I disagree a little with the idea that education is not linked to how informed someone is about politics. Now I use politics only as an example, because there are many other spheres in life which become more comprehensible when a good, well-rounded education is acquired. Some areas that spring to mind are the arts, sciences, economics and the law. Deeper comprehension of this kind has resulted in a more enriching life for me.
It is one thing, I think, to hold an opinion on whether we should 'stop the boats'. It is quite another however to comprehend the myriad complexities of the debate. To comprehend the issue on the micro and macro level; to understand the competing ideas and philosophies that underpin different perspectives, and to have the analytical ability to coherently back up ones opinions. The capacity to do this is rarely accidental. Usually it comes about through a solid and formal education.
In saying that I recognize that not everyone must acquire a sophisticated education. There are undoubtedly people who would not personally desire it, have the aptitude for it, or benefit from it.
But neither do I think the opportunity to acquire a good education should be limited to only the elite classes, or the occasional genius who from time to time may pop up from within the working class. And I wonder whether this position is reconcilable with conservative thinking.
NB: I’ve just seen your new post on Education, so I’ll have a read of that.
Hi Mark, I agree that rags-to-riches stories are the exception rather than the rule. I also like the idea that each person/class has a meaningful role to play in society. My question is, how would you (or your traditional conservative friends, in general) view the ambitious, hardworking, intelligent few who focus their efforts on breaking into a higher social class? Are they to be lauded, viewed as inspirations? Or, do you think it's better, in general, that these individuals seek to understand their family's historical/traditional role in their particular community, and seek to fulfil that role? Or do you think this micro-level question boils down to personal decision, and is quite separate from the discussion at hand? Thank you.ReplyDelete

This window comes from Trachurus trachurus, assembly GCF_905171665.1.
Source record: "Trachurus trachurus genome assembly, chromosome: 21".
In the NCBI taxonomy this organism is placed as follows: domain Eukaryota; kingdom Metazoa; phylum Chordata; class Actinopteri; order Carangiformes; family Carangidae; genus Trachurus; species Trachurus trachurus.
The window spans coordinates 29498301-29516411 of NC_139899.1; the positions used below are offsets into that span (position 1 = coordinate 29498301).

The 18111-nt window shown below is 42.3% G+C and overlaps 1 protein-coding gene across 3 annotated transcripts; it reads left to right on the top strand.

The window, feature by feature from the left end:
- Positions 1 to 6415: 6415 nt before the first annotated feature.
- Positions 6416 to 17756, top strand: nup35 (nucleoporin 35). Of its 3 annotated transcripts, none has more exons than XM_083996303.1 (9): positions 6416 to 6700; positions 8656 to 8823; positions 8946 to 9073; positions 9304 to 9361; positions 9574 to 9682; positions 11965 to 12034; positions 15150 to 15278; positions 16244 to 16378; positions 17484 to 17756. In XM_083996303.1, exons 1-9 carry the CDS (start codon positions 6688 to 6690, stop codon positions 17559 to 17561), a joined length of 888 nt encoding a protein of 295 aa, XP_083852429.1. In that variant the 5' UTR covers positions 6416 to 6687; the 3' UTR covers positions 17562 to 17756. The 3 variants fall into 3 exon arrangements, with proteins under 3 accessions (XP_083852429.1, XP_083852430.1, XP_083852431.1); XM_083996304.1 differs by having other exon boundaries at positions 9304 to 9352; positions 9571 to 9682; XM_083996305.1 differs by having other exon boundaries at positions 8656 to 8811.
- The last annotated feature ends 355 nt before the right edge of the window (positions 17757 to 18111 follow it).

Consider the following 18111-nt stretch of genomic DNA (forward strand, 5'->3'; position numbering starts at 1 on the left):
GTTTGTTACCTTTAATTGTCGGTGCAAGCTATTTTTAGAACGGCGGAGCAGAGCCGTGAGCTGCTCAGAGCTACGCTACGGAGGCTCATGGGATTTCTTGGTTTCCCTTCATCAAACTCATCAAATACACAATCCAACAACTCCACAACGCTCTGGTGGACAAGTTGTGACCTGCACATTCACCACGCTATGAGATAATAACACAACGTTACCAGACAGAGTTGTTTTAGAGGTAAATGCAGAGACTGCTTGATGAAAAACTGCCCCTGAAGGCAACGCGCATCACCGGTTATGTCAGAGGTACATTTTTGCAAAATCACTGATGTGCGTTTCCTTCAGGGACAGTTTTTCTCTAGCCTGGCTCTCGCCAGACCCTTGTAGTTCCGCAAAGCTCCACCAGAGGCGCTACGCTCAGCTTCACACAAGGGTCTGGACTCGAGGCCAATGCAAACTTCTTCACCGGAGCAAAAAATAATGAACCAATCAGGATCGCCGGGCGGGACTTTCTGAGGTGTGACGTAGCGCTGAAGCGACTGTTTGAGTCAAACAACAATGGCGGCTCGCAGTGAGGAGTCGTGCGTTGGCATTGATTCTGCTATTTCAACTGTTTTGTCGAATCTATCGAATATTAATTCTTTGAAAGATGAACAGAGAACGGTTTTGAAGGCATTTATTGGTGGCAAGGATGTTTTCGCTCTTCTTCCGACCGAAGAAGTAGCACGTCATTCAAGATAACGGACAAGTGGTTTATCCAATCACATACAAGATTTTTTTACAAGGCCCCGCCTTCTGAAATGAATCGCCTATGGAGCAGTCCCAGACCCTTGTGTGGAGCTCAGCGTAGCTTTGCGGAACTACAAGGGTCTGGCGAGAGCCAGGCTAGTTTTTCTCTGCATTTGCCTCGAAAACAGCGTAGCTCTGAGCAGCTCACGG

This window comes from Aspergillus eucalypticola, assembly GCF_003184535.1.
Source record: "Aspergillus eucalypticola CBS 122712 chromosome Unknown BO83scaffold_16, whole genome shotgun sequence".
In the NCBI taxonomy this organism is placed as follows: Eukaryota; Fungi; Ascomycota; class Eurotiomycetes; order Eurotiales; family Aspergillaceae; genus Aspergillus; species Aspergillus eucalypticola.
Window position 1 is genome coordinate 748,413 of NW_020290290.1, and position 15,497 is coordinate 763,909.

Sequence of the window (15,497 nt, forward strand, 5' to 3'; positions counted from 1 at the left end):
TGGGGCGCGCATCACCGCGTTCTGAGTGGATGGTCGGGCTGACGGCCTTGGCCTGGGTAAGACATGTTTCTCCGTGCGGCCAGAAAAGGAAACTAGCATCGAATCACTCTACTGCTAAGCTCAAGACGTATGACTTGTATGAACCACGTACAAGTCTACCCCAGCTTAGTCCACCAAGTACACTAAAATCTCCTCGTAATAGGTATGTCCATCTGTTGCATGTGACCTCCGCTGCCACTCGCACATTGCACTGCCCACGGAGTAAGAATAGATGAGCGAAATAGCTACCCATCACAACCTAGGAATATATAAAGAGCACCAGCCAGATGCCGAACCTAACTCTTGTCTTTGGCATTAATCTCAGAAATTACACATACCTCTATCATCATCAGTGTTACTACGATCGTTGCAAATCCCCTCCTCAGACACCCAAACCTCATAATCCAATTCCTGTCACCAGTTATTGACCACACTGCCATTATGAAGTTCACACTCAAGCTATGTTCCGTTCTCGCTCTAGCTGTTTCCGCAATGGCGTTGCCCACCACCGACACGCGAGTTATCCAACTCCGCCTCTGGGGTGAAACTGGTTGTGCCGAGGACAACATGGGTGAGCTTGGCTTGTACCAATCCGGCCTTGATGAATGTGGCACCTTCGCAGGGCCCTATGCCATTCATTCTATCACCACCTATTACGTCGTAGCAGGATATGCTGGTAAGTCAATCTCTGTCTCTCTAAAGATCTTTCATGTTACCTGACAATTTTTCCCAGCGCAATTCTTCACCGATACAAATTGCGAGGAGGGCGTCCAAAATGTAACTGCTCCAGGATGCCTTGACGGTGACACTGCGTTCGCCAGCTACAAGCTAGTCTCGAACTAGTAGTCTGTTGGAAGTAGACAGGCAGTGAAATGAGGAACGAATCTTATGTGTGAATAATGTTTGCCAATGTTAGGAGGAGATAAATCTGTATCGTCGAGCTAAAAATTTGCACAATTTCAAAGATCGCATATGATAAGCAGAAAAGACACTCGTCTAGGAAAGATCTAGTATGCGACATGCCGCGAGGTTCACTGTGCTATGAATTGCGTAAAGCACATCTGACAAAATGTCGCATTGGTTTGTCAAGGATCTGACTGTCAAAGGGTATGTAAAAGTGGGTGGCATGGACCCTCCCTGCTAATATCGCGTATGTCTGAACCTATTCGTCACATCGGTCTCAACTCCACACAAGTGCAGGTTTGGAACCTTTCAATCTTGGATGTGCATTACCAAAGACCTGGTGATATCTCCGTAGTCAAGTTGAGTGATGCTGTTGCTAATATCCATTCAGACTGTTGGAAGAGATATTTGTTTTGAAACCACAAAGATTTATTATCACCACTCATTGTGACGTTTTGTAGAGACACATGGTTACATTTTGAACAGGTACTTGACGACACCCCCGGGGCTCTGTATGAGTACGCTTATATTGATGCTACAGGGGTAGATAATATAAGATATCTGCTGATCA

You may have missed this part of my article:
"Actually Conservatives are not against people having opportunities or of someone taking advantage of the abilities they have to change social classes. We do not hold anything against the exception but we do not think society should be based around the exceptions either."
We are neither in favour or against such people. The idea that they are inspirational seems alittle strange. Traditional Conservatives believe in the balanced society, that means that we want things to be neither too much or too little. In other words if no one ever changed social class we would be against that, but if everyone changed social class we would be against that. We would be against them because both are too extreme, neither are balanced.
I thoroughly enjoyed your article and couldn't agree more.
Though my politics are much farther left than the garden variety Liberal, I am flexible enough to find value in many points of view.
I think far too many people of lower status confuse the concept of equality with being the same. We are not the same, what a boring world it would be if it were true. We are however equal in the sense that there are opportunities for all who recognize it when it's presented. Higher education can often lead to upward mobility but it isn't a guarantee. Many well paying occupations have been gained by people of lower status and limited education just simply by them learning all they can about the company they work for which in many cases makes them valuable enough to move up or move on.
I think many people tend to get caught up in their own misery which creates a dangerous cycle. They either refuse to learn all they can because of fear, disinterest or lack of ambition as a result. If all one decides to do is focus on everything wrong with their life instead of the possibilities than they inevitably will perceive our system as being unjust.